“At Liebherr we have no shear, no crusher, no breaker. We always let the customer choose the tool he wants and we check if everything matches together. Which means torque, on the tipping kinematic, the flow, and the pressure, and then we say yes or no because the customer knows what tool he wants, he has a good dealer in his area and he works with the dealer.
“If you speak with the customer he will tell you that ‘NPK is a good tool’ or ‘Arden is a good tool’.
“To start now, to develop a new tool, well there are just so many people in the market.”
Intermat recognises Liebherr Demolition Control with innovation award
One thing that the company has developed, and received high-profile recognition for doing so, is Liebherr Demolition Control (LDC), which won a silver award for innovation at the Pre-Intermat in Paris in 2015.
The system tells the operator the position of the demolition attachment, at any time and in real time, guaranteeing the stability of the demolition excavator. By knowing the weight of the tool, the excavator can operate safely in its working area, and the solution is integrated into the excavator’s electronics.
By eliminating human error through LDC, the excavator could go into an additional working area, so the extended reach made it possible to work on demolition projects with smaller machines.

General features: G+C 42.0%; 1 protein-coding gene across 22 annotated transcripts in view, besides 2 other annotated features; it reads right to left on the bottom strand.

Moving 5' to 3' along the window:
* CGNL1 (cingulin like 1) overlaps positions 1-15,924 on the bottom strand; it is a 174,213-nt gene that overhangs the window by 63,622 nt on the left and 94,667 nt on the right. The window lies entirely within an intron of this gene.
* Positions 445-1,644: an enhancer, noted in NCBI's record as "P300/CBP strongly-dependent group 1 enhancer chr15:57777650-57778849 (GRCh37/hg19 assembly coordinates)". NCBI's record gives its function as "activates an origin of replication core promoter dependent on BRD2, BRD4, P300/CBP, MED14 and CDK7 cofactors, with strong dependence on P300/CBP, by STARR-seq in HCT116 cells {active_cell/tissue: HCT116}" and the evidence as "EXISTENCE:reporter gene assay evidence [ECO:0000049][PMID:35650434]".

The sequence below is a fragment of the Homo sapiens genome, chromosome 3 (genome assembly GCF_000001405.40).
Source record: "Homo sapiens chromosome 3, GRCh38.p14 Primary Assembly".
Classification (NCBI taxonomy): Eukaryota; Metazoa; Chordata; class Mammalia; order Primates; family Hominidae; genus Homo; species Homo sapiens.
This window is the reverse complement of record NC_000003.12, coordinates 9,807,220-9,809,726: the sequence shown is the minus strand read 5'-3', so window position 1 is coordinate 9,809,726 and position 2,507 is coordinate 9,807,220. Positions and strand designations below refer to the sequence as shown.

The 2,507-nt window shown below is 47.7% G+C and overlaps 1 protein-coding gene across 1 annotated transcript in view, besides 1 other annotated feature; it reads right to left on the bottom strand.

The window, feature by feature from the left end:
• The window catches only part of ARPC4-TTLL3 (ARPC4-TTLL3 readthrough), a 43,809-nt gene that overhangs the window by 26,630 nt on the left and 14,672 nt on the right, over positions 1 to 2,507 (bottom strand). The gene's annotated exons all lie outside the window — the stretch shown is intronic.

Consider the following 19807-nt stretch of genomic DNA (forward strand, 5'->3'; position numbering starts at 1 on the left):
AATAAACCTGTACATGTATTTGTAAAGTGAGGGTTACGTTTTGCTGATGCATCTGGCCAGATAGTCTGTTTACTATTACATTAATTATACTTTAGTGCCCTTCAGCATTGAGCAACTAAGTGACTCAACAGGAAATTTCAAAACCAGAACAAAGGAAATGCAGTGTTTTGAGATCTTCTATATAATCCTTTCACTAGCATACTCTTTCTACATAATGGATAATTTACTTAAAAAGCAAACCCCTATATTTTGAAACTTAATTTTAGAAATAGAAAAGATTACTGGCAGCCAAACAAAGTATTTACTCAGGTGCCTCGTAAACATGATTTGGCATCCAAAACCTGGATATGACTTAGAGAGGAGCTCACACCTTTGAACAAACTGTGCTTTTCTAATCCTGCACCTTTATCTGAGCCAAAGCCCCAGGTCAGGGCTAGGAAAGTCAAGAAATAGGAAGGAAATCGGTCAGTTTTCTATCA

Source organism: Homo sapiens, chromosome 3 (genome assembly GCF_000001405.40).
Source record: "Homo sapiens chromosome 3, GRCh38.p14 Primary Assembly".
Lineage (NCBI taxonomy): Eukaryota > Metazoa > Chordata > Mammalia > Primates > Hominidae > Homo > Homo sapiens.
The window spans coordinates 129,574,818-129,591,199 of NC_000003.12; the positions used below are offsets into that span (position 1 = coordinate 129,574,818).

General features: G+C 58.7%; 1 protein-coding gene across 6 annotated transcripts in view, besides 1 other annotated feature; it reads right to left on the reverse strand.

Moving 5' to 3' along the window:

“LDC gives a permanent indication to the driver of where his attachment is. We have only one display in the cab. It is in the right-hand corner at the top of the cab, because when the driver is on the job site he is always looking at height. We have three angled transmitters on the attachment on each point where you have a rotation, and the point must be in the middle, so the driver knows it’s a safe area. It is like a spirit level.
“The driver can choose about 20 tools, we put in the flow, the pressure and the weight, and when the time comes to change the attachment the computer knows exactly what reach it can go to.
“It’s foolproof. We give the driver green, orange and red zones. We have two modes, restricted and supervision. The restricted mode means if you have a driver who is very young and not safe with his movements, he goes into restricted mode, which means the machine will cut the movement – very slowly of course – at the end. The supervision mode means he can override what we would think is the limit of the machine, because sometimes in demolition you have to go a metre or two further just to pick something up and then come back. That is what we allow with these two modes.